In any case, that odd ominous sense of finality to the family interactions is explained by President Donald Trump of all people on the TV: Remember that Giant Asteroid? It’s still headed to Earth, where it’s expected to wipe out all life in three days. Trump basically tells the losers of the world to pound sand; he has no regrets about his life.

Such a comforting voice in trying times, is the Trumpster’s. A good chunk of the masses respond by engaging in widespread illegal activity. Something has to be done, and we know who needs to do it.

While I know the asteroid has been mentioned for some time, the shift from the Ichirou-Hiro conflict to Stopping the Asteroidocalypse still feels very sudden, and once this episode ended, I felt a bit like an entire arc had been awkwardly squeezed into one episode.

That being said, the execution, while hasty, still made an impact, what with Mari’s tearful farewell of her father (who promises he’ll be back) and the gorgeous shots of Ichirou floating around space. Unfortunately, even his formidable arsenal is ineffective at altering the asteroid’s course.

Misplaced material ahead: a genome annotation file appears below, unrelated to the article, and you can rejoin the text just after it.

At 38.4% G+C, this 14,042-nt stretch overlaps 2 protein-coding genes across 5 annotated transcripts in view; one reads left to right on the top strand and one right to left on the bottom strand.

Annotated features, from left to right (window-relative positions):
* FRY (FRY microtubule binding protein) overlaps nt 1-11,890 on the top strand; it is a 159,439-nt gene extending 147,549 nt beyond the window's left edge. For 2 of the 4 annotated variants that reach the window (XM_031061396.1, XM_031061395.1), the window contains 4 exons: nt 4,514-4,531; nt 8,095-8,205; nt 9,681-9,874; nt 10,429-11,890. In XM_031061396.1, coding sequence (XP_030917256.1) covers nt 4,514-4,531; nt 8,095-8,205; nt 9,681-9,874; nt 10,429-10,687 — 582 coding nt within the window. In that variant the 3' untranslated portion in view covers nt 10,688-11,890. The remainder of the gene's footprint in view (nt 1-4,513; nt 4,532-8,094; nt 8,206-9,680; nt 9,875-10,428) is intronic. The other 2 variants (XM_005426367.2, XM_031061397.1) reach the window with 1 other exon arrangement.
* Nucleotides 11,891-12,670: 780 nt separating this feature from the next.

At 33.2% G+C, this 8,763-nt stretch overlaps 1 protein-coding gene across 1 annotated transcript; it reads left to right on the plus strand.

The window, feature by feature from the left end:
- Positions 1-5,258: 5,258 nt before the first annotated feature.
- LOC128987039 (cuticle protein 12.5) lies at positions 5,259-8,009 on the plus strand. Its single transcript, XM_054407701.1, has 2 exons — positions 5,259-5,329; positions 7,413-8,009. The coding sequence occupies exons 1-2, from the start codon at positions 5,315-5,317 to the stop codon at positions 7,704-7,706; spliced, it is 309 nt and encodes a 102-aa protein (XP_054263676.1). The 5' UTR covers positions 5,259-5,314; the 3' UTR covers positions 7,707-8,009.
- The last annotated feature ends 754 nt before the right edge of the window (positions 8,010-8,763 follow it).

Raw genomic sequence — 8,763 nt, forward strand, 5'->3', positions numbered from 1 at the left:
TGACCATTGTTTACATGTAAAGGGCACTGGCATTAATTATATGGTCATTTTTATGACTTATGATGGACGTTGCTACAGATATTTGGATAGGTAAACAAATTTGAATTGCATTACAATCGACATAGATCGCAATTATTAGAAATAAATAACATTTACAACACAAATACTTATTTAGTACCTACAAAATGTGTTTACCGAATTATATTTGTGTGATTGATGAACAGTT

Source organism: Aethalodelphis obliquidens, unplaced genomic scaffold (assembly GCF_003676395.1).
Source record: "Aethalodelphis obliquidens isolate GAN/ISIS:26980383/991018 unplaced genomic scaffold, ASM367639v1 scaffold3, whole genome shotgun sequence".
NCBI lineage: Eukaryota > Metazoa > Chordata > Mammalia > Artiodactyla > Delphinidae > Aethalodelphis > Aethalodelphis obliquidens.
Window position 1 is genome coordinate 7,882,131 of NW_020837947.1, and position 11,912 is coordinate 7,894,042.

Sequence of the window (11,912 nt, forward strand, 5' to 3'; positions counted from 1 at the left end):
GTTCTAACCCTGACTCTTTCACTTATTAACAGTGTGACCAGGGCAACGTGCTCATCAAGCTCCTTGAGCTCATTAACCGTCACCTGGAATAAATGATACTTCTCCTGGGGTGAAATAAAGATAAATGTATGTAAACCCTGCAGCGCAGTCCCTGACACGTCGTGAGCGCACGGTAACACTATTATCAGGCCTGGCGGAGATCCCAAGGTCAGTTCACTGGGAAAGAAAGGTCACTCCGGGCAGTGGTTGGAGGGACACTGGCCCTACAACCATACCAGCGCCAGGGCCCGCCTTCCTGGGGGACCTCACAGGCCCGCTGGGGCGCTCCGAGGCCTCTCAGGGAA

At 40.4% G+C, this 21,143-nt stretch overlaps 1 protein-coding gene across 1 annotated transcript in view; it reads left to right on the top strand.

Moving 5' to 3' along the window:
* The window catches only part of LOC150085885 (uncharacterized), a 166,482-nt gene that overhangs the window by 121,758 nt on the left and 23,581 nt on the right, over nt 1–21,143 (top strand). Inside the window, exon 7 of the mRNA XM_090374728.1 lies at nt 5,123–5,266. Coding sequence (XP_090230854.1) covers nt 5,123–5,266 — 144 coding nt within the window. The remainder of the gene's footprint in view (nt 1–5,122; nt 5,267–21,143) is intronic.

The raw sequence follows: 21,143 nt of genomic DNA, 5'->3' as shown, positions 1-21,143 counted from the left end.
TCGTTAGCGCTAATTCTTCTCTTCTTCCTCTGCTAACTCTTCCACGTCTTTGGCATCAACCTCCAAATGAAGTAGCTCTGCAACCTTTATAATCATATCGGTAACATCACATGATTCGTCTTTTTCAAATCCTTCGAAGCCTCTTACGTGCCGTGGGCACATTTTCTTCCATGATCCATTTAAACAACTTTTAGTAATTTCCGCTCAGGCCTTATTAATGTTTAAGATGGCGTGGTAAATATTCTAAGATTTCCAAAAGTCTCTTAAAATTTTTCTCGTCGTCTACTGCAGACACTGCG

Enter Hiro, who followed Ichirou into space, and who believes the course will shift if he self-detonates on the asteroid’s surface. As horrible as he is, Hiro doesn’t want Andou or Shion to die, so like Ichirou, he’ll do all he can to stop that from happening.

When the night sky turns to day for a few minutes, both Andou and Shion seems to sense their friend is gone. For all the hundreds of people he killed in various awful ways (and if looking at things dispassionately), sacrificing himself to save the entire population of earth seems like a sufficient means of redemption.

It’s too bad then, that Hiro alone can’t save earth; he only blew up part of the asteroid; to finish it, Ichirou has to blow himself up as well. While I’m sure he didn’t like breaking his promise to Mari, he’d have liked her being incinerated by a meteor even less.